Sunday, January 02, 2005

Of God and Man

This is an excerpt from an ongoing discussion about God, faith, man and their relationship and reactions to the tsunami in Southern Asia. Thanks to David for the refrence to this over at Baylor Fans .

"Perhaps no event in living memory has confronted so many of the world's great religions with such a basic test of faith as the tsunami, which indiscriminately slaughtered Indonesian Muslims, Indian Hindus, Thai and Sri Lankan Buddhists and tourists who were Christians and Jews."
"In temples, mosques, churches and synagogues across the globe, clerics are being
called upon to explain: How could a benevolent God visit such horror on ordinary people?"
It was put eloquently this past week by an old woman in a devastated village in southern India's Tamil Nadu state. "Why did you do this to us, God?" she wailed.
"What did we do to upset you?"


How often have you heard someone say "I prayed to God, for his protection/care/guidance/help..."? Who do you turn to when God answers "No"? Where was God on that day, as the sea rose up and took the lives and homes of so many? Was he watching from afar? Did he weep? How could he allow this to happen? Then again how can HE allow any tragedy to happen? Little children are murdered at the hands of their parents. Soldiers are killed fighting in wars. Drunk drivers wipe out families in automobile accidents. We pray to God, to intervene when we are faced with a crisis. Where exactly does God draw the line? Why is one child,lost, then found safe, and we say, "angels/God watched over him". Yet another child is lost, never found or found dead. Where were the angels? Where was God for that child? Why one and not the other? Why is one person miraculously saved from the ravages of Cancer/leukemia, ect., while another loses their battle? How do we find a way to sustain our faith when there is so much we do not understand?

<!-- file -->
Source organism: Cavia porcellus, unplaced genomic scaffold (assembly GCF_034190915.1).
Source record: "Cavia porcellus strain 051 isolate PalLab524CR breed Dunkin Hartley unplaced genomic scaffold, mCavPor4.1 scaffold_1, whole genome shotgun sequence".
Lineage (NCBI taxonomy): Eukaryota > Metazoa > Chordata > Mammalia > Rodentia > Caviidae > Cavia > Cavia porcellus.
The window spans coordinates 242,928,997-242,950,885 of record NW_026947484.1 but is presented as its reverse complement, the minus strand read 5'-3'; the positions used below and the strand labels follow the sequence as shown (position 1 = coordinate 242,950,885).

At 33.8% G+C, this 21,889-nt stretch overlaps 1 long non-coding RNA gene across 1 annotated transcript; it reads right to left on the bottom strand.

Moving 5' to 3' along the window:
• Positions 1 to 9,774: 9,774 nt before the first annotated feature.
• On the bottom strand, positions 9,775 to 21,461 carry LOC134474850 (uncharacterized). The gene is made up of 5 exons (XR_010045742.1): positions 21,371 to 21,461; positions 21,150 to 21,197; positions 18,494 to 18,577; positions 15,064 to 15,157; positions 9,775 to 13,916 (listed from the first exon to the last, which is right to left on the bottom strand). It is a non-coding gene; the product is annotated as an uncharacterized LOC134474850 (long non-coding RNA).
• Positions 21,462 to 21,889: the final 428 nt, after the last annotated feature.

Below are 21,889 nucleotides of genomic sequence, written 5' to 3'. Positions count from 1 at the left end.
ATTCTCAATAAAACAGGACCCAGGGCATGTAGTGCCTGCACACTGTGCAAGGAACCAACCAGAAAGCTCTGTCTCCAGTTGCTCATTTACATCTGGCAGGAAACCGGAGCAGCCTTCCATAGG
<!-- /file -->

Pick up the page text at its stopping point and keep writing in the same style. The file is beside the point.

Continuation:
Is our faith simply our inability to believe that this life really is all there is ? Do we cling to our faith because we cannot accept that with death we simply cease to exist? I will admit there have been times, when I have wondered, "is my faith in God, my way of coping with the unacceptable finality of death..."?
Is the man who says, "The questions you propose will not resolve anything or lead to productive thinking, they have no useful answers...or at least no answers that would be enlightening or enriching or comforting. Indeed, they might result in some foolish speculation that could end up validating those who are unscathed and condemning those who have suffered." Is he right? Should we simply accept these as tragedies as facts of life and not question why?
What do we say in reply to the likes of Pat Robertson and Jerry Falwell, who would suggest that disasters and suffering are punishments from God? What could so many people have done to deserve to die that day? Why there? Why not here in the US?
Then there are those who say, it had nothing to do with God. It was a simple act of nature? Could they be right?
For me, in the end, it comes down to faith . You must have a strong faith in God, and be willing to accept that it is not meant for us to understand all that happens. For we are only humans. The vastness and depth of life's complexities is too much for us to comprehend. Your faith must sustain you.


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